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ECISD, MISD to implement Opportunity Culture - Odessa American: ECISD

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ECISD, MISD to implement Opportunity Culture

Partnership with UTPB, US PREP to provide paid teacher residencies

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Posted: Thursday, December 12, 2019 3:07 pm

UTPB and its partner schools are the newest members in the University-School Partnerships for the Renewal of Educator Preparation (US PREP), a news release said.

Ector County ISD and Midland ISD are designing their Opportunity Culture plans now for implementation in fall 2020 in 16 schools — eight in each district.

Both districts have experienced large teacher shortages. ECISD has 350 openings.

The release said the district began the year with 500 teacher vacancies.

They will implement Opportunity Culture, a model developed by Public Impact, to provide greater teacher support, give excellent teachers the chance to lead small teams for higher pay, and help attract and develop new teachers. Their work will be a model for districts and education preparation providers nationwide to strengthen teacher pipelines collaboratively through paid teacher residencies, the release said.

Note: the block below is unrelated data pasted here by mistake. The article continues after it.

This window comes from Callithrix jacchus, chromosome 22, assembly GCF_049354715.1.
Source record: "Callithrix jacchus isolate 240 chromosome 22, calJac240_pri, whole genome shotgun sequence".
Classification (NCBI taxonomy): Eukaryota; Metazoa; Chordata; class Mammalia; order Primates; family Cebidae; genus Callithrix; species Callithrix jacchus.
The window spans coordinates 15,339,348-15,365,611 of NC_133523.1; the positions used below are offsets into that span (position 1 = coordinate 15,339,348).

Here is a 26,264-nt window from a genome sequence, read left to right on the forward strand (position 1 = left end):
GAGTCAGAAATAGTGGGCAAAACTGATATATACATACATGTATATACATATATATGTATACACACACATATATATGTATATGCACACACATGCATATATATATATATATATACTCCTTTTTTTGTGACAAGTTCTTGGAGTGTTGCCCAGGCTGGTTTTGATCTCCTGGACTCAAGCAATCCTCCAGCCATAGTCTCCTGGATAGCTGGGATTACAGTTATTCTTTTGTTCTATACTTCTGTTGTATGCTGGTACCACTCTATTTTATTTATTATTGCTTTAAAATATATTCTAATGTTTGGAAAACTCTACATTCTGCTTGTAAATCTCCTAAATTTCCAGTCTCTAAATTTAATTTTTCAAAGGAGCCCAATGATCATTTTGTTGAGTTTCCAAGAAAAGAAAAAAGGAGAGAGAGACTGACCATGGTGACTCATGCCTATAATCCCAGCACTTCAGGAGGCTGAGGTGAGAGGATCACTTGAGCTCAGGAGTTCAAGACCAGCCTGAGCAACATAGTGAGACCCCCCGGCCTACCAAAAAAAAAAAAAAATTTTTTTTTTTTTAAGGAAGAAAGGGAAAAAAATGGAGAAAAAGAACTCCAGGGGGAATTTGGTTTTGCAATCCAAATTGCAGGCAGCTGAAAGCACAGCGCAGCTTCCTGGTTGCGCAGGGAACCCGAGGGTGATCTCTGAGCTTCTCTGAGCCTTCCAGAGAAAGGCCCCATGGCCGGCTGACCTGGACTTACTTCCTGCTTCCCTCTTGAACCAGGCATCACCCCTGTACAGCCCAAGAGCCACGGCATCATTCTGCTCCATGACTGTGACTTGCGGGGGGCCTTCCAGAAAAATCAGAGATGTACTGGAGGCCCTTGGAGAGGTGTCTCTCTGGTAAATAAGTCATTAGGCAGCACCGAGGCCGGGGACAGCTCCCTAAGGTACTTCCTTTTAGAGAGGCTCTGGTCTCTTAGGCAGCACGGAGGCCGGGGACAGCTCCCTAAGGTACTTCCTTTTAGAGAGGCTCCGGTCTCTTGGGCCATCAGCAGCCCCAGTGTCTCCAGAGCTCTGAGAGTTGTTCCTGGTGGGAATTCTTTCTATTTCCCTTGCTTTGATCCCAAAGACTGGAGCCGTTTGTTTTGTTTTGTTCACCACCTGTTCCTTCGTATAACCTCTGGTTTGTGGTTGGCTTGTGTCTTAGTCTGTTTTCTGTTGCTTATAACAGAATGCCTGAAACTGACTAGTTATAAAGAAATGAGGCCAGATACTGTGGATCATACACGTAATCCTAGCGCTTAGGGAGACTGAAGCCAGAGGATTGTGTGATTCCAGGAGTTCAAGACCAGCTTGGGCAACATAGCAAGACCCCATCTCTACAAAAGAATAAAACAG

“In a nutshell,” ECISD Superintendent Scott Muri said in a recently interview, “it is an opportunity for us to think differently about the role of the traditional teacher. We talk in our profession many times teachers feel the only way they can become a leader is if they leave the profession and become an assistant principal and principal. One of the things we would like to do through Opportunity Culture is … create really different types of teacher roles. That allows our really good classroom teachers to continue to work in the classroom and continue to be teachers, but also take on leadership opportunities so maybe I teach for part of the day and then maybe I lead my peers, I partner with my colleagues and I coach them and mentor them and help them become better in their profession or maybe I write curriculum for half of my day and the list goes on.”